Thursday, September 9, 2010

Jeremiah and the Monarch

Proper 19C

“A hot wind comes from me out of the bare heights in the desert toward my poor people…I looked on the earth, and lo, it was waste and void…I looked, and lo, there was no one at all, and all the birds of the air had fled. I looked, and lo, the fruitful land was a desert.”

These words are from Sunday’s lesson from Jeremiah 4, one of the Revised Common Lectionary lessons for this coming second Sunday in September. This week coincides with the fall migration of monarch butterflies in Nebraska.  This migration doesn’t get as much attention in central Nebraska as does the spring migration of the sandhill cranes, but most years it is a marvelous event to observe.  The butterflies traveling from Canada to Mexico are not the individuals that left the forests of Mexico to fly north; these butterflies are at least a couple of generations removed from those, yet these fall butterflies find their way back to the ancestral winter home. The size and seeming fragility of these beautiful creatures makes their long journey all the more amazing!

Tuesday morning I found a monarch butterfly resting on the screen door between our kitchen and the porch where I sometimes eat breakfast. The butterfly stayed where it was, occasionally opening its wings, while I ate breakfast and snapped some photos of it. After breakfast, while I was reading the Daily Office and also looking ahead to the lessons for Sunday -- including this passage from Jeremiah -- it was still keeping me company.  

It was still there when I had to leave; by lunchtime, it was gone. I looked at my photos of this single butterfly and started watching for more monarchs. According to Monarch Watch from the University of Kansas, we should be beginning the peak monarch migration period for Nebraska; in my 25 years in Nebraska, I’ve learned to watch for the monarchs in early September. The year I had a garden bed full of tithonia (Mexican sunflowers) I couldn’t count the number of butterflies hanging on the plants over Labor Day weekend! Most years, once we spot the first one, there are usually several more passing through that day. When no more came along Tuesday or Wednesday, I started to wonder where the others were!

Monday’s Lincoln Journal Star  carried an AP story  about backyard volunteers helping to track numbers of fireflies in North America; the Journal Star’s headline for the story was “Are fireflies on the verge of just fading away?”  Remembering that headline, I became more curious about what we might know about the monarchs.

Milkweed: the breakfast of larval survivors
There is indeed concern about the monarchs. They are one of the World Wildlife Fund’s endangered species   A USA Today article from last March, “Monarch butterflies, battered by weather, no longer rule”   talks about severe weather in the form of hailstorms and heavy rains in their winter home taking a toll before the northward migration even started.  It quotes Lincoln Brower, a monarch specialist at Sweet Briar college, listing three specific environmental pressures on them: 1) illegal logging in Mexico that has destroyed some winter habitats for monarchs, 2) severe weather caused by climate change, 3) fewer milkweed plants in the Midwest because of herbicide use on corn and soybean fields (the larvae eat only milkweed).  A July population update on the Monarch Watch blog  sounds a hopeful note that the population might recover some; one factor is that heavy rains in Texas this year have increased the number of milkweed plants there.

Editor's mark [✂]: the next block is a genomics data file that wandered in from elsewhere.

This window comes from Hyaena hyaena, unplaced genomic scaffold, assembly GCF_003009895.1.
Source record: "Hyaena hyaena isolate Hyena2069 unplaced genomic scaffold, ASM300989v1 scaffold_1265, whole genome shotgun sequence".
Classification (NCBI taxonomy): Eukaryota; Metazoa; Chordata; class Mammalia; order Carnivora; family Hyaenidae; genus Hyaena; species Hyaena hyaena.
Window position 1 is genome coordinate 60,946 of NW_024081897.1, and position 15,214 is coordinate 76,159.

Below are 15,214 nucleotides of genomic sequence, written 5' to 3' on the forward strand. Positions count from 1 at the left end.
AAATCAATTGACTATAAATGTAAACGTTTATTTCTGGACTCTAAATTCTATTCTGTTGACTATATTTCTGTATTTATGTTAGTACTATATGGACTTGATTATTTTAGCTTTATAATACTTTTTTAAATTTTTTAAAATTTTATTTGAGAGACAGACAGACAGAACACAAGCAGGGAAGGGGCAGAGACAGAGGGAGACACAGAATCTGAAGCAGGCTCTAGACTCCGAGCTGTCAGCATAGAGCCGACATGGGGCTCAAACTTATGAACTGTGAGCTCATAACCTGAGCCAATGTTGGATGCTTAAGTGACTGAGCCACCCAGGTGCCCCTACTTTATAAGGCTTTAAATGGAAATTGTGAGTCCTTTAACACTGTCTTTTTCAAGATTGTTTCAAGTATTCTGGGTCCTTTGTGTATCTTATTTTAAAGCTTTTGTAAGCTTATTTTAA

I hope to see more monarchs in the next few days, and to see them again next year and all the years after that. It’s very difficult to imagine that the day could come in our lifetimes when they would no longer show up in Nebraska in September. But we haven’t cared very well for God’s creation, and there are natural consequences to that lack of care. As a nation, we continue to ignore climate change, allowing lawmakers to get away with dodging this difficult issue and failing to figure out ways to reduce greenhouse gas emissions. As a people, we continue to focus on short-term economic goals without thinking about the effects of resulting changes of habitat and climate on creatures like butterflies.

The words I read from next Sunday’s Jeremiah passage while sitting with this lone butterfly still speak to us today. Jeremiah was speaking about the approaching invasion of Judah; he spoke of the invasion and the desolation of the land as judgments of God against God’s disobedient people. The environmental pressures on butterflies and other living things on the Earth aren’t a judgment or punishment meted out by God, but the natural consequence of our failure to care for the Earth as God commands us to do. God doesn’t need to make our land desolate to wake us up; we are already doing that.  Earlier in this chapter from Jeremiah, we find this (Jeremiah 4:9): “On that day, says the Lord, courage shall fail the king and the officials...”  The king – the monarch -- in Jeremiah’s time ignored all the prophetic warnings; when the time came to act, courage failed the leaders. Our leaders seem to be ignoring the warnings from the scientific community, and seem to lack the courage to lead us in addressing global warming.

Sunday’s Gospel lesson (Luke 15:1-10) reminds us that every single human being is important to God; God cares very much what happens to each one of us. Surely the God who cares for all of us, the God who cares for the birds of the air and the lilies of the field, cares about what happens to the butterflies.